The risk management standard is central to the development of the risk management profession and is part of a bigger cultural change, says Nick Chown
"Setting new standards," my chosen theme for the coming year, is an attempt to encapsulate the important changes taking place in our profession, both in the scope of what we do and how we do it. The job of risk manager is evolving faster than at any time, certainly, than I can recall. I believe it is essential to take stock and to identify the core function and values of a good risk manager. In short, to set standards for risk managers.
As I see it, "Setting new standards" is the next step in a continuous process, and it is important to appreciate the bigger picture.
The past 12 months have been highly productive for Airmic. It has been in the thick of a range of issues vital to its members - from terrorism, to employers' liability to challenging the seemingly remorseless decline in the availability of sensibly priced insurance.
It has demonstrated its continuing ability to influence the thinking of government, civil servants and the insurance industry.
But the most important event was the launch of the risk management standard last September by Airmic, the IRM and Alarm. The standard helps to elevate risk management and the risk manager on to a new professional footing. Compiled by practitioners at the forefront of our industry, it is a benchmark of good practice.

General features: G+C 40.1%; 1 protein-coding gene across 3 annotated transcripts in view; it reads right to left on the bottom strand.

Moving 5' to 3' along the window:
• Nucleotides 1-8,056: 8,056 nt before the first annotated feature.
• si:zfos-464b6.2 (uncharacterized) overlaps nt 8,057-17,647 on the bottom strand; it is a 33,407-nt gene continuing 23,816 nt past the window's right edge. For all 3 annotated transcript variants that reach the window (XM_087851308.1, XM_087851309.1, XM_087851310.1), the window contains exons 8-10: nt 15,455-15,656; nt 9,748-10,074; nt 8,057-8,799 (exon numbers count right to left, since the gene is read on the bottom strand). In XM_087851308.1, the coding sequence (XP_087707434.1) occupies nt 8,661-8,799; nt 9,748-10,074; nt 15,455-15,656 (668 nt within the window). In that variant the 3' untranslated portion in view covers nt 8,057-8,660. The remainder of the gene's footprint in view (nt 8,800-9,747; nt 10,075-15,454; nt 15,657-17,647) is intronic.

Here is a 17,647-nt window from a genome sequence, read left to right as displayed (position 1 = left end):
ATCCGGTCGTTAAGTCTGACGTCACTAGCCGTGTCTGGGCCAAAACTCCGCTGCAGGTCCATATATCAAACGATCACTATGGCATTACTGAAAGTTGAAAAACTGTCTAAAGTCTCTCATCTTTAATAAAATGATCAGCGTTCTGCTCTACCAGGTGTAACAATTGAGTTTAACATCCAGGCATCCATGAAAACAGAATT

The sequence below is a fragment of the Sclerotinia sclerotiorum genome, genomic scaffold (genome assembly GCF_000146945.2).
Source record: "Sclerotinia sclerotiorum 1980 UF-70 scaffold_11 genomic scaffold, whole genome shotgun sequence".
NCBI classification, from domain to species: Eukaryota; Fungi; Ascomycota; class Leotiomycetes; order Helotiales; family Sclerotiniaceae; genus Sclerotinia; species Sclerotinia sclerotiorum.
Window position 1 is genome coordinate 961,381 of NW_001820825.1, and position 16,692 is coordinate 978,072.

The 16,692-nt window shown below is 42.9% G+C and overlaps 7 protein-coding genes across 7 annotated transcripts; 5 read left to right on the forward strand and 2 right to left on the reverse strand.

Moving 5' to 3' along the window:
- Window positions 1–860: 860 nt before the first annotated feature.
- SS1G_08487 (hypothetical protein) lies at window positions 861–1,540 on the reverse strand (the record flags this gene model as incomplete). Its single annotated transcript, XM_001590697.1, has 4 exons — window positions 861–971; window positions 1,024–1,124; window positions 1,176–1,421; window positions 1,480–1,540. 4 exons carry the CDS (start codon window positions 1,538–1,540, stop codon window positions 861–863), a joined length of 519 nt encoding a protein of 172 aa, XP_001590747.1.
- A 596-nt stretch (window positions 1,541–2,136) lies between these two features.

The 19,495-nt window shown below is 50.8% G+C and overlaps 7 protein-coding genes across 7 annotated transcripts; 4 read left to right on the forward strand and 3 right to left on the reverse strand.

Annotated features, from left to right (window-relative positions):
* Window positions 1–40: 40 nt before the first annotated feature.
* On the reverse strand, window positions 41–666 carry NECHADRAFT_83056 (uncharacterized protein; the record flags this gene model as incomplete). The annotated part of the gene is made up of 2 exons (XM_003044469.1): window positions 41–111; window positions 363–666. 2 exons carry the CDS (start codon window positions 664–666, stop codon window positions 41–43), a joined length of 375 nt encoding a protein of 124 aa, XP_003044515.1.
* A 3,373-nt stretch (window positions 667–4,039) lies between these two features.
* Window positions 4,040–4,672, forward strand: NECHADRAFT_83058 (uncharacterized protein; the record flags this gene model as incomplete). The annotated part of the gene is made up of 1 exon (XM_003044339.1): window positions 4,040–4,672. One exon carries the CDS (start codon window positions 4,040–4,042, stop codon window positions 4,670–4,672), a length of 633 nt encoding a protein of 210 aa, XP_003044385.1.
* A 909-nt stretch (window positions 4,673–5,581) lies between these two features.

That, however, is not enough on its own. As my predecessor David Ireland said recently, the standard will only be effective to the extent that its principles are followed. We have made a good start in that respect, and now we must follow through.
The standard is a document that sets out a process and the principles behind it. That process is, of course, the management of business risk - something that goes well beyond just buying insurance, vital as that function continues to be.
The standard takes the practitioner from A to Z through the subject - from the need to understand and incorporate a company's business strategy, to identification of risk, its evaluation, mitigation, the development of contingency plans, and ultimately the transfer of some of the risk to an insurer.
The standard is not a tick-in-the-box exercise, and we do not expect it to be followed slavishly. The document allows risk managers freedom to take into account the complexities and peculiarities of their own individual organisations.
Promoting the principles behind it, however, is a priority for Airmic and our colleagues at Alarm and the IRM over the coming year.
Interest in the standard is already intense. It is being translated into several languages and being promoted on a continent-wide basis by our colleagues at the association for all European risk managers.
The standard is, however, just part of the bigger cultural change that we wish to promote within industry to ensure that risk management in its widest sense is embedded in the culture of all enterprises; that it is taken fully into account in strategy development, business planning and performance and change management.
None of this means that we shall neglect our bread-and-butter functions: disseminating information to our members; supporting the excellent work of our special interest groups; reacting to specific events; representing our members' interests to insurers, legislators and other decision makers.
These are exciting and challenging times for all risk managers. Exciting because risk management is breaking new ground and has acquired a higher profile than ever; and challenging because the demands and expectations placed upon us are correspondingly greater. That is why we need to set new standards.
Nick Chown is the new chairman of Airmic